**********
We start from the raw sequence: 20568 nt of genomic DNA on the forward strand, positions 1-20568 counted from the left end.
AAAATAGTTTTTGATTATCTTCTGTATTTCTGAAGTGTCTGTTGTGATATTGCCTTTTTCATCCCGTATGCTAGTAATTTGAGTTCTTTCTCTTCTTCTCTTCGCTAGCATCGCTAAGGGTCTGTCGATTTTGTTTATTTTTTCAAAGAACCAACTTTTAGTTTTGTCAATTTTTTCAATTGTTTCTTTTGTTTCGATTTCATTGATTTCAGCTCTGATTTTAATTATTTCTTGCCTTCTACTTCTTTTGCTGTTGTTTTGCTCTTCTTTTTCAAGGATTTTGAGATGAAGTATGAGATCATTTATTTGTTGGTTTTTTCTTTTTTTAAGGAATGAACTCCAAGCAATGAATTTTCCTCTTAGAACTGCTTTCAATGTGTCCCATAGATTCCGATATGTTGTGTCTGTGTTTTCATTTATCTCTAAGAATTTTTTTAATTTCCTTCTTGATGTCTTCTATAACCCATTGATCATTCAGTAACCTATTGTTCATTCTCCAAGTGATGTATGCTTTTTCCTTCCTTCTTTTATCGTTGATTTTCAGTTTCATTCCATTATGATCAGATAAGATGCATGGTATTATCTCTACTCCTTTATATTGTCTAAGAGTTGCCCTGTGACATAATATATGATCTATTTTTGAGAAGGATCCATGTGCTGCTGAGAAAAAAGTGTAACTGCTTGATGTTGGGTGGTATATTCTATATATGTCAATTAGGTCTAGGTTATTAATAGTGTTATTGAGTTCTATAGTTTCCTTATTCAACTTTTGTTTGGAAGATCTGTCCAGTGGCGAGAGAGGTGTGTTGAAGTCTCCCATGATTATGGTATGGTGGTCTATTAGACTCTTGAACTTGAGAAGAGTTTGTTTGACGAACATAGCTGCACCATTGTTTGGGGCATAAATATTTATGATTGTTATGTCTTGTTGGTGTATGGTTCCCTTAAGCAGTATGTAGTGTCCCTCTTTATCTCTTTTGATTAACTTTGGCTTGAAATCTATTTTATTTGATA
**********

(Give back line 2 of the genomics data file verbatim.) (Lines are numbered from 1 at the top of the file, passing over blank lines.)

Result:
AAAATAGTTTTTGATTATCTTCTGTATTTCTGAAGTGTCTGTTGTGATATTGCCTTTTTCATCCCGTATGCTAGTAATTTGAGTTCTTTCTCTTCTTCTCTTCGCTAGCATCGCTAAGGGTCTGTCGATTTTGTTTATTTTTTCAAAGAACCAACTTTTAGTTTTGTCAATTTTTTCAATTGTTTCTTTTGTTTCGATTTCATTGATTTCAGCTCTGATTTTAATTATTTCTTGCCTTCTACTTCTTTTGCTGTTGTTTTGCTCTTCTTTTTCAAGGATTTTGAGATGAAGTATGAGATCATTTATTTGTTGGTTTTTTCTTTTTTTAAGGAATGAACTCCAAGCAATGAATTTTCCTCTTAGAACTGCTTTCAATGTGTCCCATAGATTCCGATATGTTGTGTCTGTGTTTTCATTTATCTCTAAGAATTTTTTTAATTTCCTTCTTGATGTCTTCTATAACCCATTGATCATTCAGTAACCTATTGTTCATTCTCCAAGTGATGTATGCTTTTTCCTTCCTTCTTTTATCGTTGATTTTCAGTTTCATTCCATTATGATCAGATAAGATGCATGGTATTATCTCTACTCCTTTATATTGTCTAAGAGTTGCCCTGTGACATAATATATGATCTATTTTTGAGAAGGATCCATGTGCTGCTGAGAAAAAAGTGTAACTGCTTGATGTTGGGTGGTATATTCTATATATGTCAATTAGGTCTAGGTTATTAATAGTGTTATTGAGTTCTATAGTTTCCTTATTCAACTTTTGTTTGGAAGATCTGTCCAGTGGCGAGAGAGGTGTGTTGAAGTCTCCCATGATTATGGTATGGTGGTCTATTAGACTCTTGAACTTGAGAAGAGTTTGTTTGACGAACATAGCTGCACCATTGTTTGGGGCATAAATATTTATGATTGTTATGTCTTGTTGGTGTATGGTTCCCTTAAGCAGTATGTAGTGTCCCTCTTTATCTCTTTTGATTAACTTTGGCTTGAAATCTATTTTATTTGATA